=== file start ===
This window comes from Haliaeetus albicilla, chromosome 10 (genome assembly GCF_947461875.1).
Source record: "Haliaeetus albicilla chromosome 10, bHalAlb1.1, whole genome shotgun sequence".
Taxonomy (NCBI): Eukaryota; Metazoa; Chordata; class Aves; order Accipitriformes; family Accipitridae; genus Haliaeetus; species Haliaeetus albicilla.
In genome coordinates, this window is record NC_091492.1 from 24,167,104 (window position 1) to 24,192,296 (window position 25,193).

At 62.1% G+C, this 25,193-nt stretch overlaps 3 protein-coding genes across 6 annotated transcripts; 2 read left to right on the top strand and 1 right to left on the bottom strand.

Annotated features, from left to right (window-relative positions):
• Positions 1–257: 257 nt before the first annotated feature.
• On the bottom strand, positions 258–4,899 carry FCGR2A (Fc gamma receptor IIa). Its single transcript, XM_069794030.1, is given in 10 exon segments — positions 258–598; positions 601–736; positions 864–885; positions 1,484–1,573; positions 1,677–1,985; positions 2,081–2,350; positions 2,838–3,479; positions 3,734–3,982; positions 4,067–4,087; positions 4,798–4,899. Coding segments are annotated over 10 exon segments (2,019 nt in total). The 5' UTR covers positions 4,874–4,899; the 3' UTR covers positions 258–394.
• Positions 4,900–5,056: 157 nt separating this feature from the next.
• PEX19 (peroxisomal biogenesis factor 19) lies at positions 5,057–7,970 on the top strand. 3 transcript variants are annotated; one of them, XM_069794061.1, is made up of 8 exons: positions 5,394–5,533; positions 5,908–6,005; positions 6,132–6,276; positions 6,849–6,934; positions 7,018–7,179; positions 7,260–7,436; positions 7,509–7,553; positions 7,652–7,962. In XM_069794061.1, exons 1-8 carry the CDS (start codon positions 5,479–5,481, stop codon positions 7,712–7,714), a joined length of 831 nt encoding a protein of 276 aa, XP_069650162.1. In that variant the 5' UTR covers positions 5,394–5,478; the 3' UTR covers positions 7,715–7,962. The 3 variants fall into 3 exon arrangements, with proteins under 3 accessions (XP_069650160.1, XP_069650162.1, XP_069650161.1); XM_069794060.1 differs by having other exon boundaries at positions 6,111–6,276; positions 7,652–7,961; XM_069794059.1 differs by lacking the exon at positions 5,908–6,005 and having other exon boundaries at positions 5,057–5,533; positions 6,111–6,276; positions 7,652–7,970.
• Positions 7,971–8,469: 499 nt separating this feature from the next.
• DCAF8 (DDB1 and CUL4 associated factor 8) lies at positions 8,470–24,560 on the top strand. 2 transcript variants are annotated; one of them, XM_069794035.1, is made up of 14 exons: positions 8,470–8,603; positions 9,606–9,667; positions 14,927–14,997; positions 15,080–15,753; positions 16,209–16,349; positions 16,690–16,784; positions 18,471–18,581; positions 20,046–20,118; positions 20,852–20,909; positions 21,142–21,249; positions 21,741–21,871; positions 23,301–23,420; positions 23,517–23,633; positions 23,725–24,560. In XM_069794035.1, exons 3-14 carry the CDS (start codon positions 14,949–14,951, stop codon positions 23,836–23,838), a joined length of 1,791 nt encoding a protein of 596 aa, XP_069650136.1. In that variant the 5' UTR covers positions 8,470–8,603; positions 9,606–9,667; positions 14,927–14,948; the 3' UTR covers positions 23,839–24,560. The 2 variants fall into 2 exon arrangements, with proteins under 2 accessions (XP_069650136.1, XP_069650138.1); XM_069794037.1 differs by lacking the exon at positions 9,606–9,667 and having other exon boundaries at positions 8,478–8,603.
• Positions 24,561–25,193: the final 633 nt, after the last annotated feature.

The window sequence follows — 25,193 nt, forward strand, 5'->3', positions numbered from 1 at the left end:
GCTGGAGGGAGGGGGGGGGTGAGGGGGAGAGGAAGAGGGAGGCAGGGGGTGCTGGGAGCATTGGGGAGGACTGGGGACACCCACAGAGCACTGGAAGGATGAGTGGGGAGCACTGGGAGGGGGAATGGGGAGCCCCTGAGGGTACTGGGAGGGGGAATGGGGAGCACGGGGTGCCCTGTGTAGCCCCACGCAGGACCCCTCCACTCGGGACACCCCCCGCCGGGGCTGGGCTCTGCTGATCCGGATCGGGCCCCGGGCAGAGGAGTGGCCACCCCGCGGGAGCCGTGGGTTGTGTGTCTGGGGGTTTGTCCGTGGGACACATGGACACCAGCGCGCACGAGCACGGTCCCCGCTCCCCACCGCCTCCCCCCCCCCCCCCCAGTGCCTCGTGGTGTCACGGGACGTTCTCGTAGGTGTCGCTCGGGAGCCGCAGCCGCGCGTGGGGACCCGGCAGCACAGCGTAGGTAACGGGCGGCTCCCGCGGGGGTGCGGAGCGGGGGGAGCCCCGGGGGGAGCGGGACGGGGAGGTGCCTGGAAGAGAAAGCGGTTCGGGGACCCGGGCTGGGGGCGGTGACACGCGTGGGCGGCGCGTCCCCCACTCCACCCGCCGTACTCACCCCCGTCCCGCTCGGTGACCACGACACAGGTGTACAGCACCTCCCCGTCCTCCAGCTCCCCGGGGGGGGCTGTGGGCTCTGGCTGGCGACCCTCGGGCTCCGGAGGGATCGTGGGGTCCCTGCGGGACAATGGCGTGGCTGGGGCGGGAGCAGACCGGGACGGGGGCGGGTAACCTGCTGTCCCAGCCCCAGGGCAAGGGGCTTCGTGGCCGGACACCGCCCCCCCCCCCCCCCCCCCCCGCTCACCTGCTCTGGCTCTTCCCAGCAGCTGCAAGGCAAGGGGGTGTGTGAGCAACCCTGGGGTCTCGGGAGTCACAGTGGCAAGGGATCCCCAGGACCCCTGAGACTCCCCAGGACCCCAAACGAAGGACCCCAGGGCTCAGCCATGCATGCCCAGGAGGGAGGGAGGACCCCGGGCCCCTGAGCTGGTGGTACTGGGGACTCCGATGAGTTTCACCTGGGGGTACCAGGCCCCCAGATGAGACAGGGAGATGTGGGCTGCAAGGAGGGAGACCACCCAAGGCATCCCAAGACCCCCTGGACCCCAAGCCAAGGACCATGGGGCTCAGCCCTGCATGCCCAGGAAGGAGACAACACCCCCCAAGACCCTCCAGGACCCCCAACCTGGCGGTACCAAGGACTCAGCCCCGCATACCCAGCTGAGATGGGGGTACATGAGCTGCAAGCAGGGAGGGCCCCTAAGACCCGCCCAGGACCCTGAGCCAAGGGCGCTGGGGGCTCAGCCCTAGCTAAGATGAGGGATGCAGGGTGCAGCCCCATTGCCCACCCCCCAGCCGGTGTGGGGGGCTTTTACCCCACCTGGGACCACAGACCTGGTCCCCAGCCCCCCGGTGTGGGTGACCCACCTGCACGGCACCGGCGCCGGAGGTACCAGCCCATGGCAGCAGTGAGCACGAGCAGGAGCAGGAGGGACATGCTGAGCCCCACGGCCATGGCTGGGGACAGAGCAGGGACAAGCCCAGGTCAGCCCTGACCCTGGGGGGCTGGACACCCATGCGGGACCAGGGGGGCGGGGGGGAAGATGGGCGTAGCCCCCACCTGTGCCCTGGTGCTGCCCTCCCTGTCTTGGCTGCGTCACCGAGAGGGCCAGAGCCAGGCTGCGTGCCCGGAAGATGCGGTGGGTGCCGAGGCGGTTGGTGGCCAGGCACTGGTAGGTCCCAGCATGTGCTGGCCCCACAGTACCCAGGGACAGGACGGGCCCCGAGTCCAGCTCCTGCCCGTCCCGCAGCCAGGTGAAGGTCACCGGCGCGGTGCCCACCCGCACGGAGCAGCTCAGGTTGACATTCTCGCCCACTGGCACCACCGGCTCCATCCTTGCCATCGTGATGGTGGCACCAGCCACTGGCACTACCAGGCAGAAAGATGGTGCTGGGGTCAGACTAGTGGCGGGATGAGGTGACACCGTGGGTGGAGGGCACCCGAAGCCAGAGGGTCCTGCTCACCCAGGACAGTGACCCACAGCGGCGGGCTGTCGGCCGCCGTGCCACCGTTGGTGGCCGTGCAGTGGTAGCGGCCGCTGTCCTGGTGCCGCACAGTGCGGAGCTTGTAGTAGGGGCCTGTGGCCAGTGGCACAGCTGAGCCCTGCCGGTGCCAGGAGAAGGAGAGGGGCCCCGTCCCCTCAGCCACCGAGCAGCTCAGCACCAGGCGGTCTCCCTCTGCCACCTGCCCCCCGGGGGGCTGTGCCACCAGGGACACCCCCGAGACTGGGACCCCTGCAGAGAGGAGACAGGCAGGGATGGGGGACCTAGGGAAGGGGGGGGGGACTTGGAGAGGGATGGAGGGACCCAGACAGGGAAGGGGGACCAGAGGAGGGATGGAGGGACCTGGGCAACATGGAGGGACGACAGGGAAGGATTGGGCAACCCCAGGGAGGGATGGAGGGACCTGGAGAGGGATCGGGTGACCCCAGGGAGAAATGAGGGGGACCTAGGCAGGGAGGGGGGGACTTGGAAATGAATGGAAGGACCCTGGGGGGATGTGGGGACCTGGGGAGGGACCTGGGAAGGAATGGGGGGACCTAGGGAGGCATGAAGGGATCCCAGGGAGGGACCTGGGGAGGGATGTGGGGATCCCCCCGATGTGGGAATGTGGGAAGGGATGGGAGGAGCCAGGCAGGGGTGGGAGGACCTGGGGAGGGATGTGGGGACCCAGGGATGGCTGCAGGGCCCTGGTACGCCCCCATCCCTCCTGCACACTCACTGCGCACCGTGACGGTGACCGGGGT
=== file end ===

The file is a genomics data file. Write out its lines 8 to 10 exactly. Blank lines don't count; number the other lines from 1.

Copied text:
• On the bottom strand, positions 258–4,899 carry FCGR2A (Fc gamma receptor IIa). Its single transcript, XM_069794030.1, is given in 10 exon segments — positions 258–598; positions 601–736; positions 864–885; positions 1,484–1,573; positions 1,677–1,985; positions 2,081–2,350; positions 2,838–3,479; positions 3,734–3,982; positions 4,067–4,087; positions 4,798–4,899. Coding segments are annotated over 10 exon segments (2,019 nt in total). The 5' UTR covers positions 4,874–4,899; the 3' UTR covers positions 258–394.
• Positions 4,900–5,056: 157 nt separating this feature from the next.
• PEX19 (peroxisomal biogenesis factor 19) lies at positions 5,057–7,970 on the top strand. 3 transcript variants are annotated; one of them, XM_069794061.1, is made up of 8 exons: positions 5,394–5,533; positions 5,908–6,005; positions 6,132–6,276; positions 6,849–6,934; positions 7,018–7,179; positions 7,260–7,436; positions 7,509–7,553; positions 7,652–7,962. In XM_069794061.1, exons 1-8 carry the CDS (start codon positions 5,479–5,481, stop codon positions 7,712–7,714), a joined length of 831 nt encoding a protein of 276 aa, XP_069650162.1. In that variant the 5' UTR covers positions 5,394–5,478; the 3' UTR covers positions 7,715–7,962. The 3 variants fall into 3 exon arrangements, with proteins under 3 accessions (XP_069650160.1, XP_069650162.1, XP_069650161.1); XM_069794060.1 differs by having other exon boundaries at positions 6,111–6,276; positions 7,652–7,961; XM_069794059.1 differs by lacking the exon at positions 5,908–6,005 and having other exon boundaries at positions 5,057–5,533; positions 6,111–6,276; positions 7,652–7,970.